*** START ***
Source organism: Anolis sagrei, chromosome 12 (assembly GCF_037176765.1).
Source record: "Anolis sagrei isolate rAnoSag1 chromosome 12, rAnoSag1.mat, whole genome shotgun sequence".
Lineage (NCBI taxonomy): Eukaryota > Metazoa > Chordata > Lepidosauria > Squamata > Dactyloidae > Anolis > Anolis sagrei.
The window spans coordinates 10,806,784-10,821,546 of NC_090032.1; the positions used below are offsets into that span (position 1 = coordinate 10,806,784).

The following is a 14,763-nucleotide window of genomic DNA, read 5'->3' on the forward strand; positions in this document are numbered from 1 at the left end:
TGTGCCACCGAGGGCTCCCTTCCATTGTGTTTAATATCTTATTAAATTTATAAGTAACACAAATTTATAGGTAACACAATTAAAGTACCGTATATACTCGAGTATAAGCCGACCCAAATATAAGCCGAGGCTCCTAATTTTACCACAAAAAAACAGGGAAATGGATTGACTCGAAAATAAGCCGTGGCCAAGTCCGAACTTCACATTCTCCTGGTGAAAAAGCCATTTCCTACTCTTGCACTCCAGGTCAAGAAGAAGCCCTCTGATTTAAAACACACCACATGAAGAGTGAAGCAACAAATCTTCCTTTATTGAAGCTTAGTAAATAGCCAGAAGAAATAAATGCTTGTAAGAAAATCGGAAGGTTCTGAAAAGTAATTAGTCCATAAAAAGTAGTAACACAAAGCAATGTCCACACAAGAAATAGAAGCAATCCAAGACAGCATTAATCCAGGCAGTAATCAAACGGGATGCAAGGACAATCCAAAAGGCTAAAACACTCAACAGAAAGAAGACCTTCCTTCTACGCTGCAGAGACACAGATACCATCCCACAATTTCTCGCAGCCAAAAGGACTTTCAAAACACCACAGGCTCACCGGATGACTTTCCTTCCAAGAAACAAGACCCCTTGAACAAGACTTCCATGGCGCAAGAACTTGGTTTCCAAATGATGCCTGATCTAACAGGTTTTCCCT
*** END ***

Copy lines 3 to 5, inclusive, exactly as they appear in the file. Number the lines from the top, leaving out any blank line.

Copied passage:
Lineage (NCBI taxonomy): Eukaryota > Metazoa > Chordata > Lepidosauria > Squamata > Dactyloidae > Anolis > Anolis sagrei.
The window spans coordinates 10,806,784-10,821,546 of NC_090032.1; the positions used below are offsets into that span (position 1 = coordinate 10,806,784).

The following is a 14,763-nucleotide window of genomic DNA, read 5'->3' on the forward strand; positions in this document are numbered from 1 at the left end: